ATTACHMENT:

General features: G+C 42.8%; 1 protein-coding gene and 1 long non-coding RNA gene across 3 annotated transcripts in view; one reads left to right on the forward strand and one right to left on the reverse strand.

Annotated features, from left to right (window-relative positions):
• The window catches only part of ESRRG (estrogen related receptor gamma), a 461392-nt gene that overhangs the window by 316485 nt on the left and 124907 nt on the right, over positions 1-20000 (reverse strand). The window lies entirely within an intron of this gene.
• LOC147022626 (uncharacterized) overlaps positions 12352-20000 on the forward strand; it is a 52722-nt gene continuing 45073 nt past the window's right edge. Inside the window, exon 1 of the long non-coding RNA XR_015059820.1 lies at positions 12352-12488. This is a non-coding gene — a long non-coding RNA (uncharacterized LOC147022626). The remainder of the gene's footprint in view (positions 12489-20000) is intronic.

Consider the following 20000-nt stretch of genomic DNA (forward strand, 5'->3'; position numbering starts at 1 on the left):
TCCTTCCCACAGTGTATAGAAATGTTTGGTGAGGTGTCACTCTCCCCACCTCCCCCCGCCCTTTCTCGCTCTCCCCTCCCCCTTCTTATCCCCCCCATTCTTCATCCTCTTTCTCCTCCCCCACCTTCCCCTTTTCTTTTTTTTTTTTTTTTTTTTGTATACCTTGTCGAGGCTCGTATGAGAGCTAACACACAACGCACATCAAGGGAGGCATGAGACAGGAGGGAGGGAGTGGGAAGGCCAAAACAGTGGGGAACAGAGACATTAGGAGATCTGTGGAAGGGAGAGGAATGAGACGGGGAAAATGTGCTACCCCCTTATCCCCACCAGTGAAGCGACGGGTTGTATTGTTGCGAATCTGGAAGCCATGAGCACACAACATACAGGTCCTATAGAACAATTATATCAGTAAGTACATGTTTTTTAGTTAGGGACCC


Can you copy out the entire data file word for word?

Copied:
General features: G+C 42.8%; 1 protein-coding gene and 1 long non-coding RNA gene across 3 annotated transcripts in view; one reads left to right on the forward strand and one right to left on the reverse strand.

Annotated features, from left to right (window-relative positions):
• The window catches only part of ESRRG (estrogen related receptor gamma), a 461392-nt gene that overhangs the window by 316485 nt on the left and 124907 nt on the right, over positions 1-20000 (reverse strand). The window lies entirely within an intron of this gene.
• LOC147022626 (uncharacterized) overlaps positions 12352-20000 on the forward strand; it is a 52722-nt gene continuing 45073 nt past the window's right edge. Inside the window, exon 1 of the long non-coding RNA XR_015059820.1 lies at positions 12352-12488. This is a non-coding gene — a long non-coding RNA (uncharacterized LOC147022626). The remainder of the gene's footprint in view (positions 12489-20000) is intronic.

Consider the following 20000-nt stretch of genomic DNA (forward strand, 5'->3'; position numbering starts at 1 on the left):
TCCTTCCCACAGTGTATAGAAATGTTTGGTGAGGTGTCACTCTCCCCACCTCCCCCCGCCCTTTCTCGCTCTCCCCTCCCCCTTCTTATCCCCCCCATTCTTCATCCTCTTTCTCCTCCCCCACCTTCCCCTTTTCTTTTTTTTTTTTTTTTTTTTGTATACCTTGTCGAGGCTCGTATGAGAGCTAACACACAACGCACATCAAGGGAGGCATGAGACAGGAGGGAGGGAGTGGGAAGGCCAAAACAGTGGGGAACAGAGACATTAGGAGATCTGTGGAAGGGAGAGGAATGAGACGGGGAAAATGTGCTACCCCCTTATCCCCACCAGTGAAGCGACGGGTTGTATTGTTGCGAATCTGGAAGCCATGAGCACACAACATACAGGTCCTATAGAACAATTATATCAGTAAGTACATGTTTTTTAGTTAGGGACCC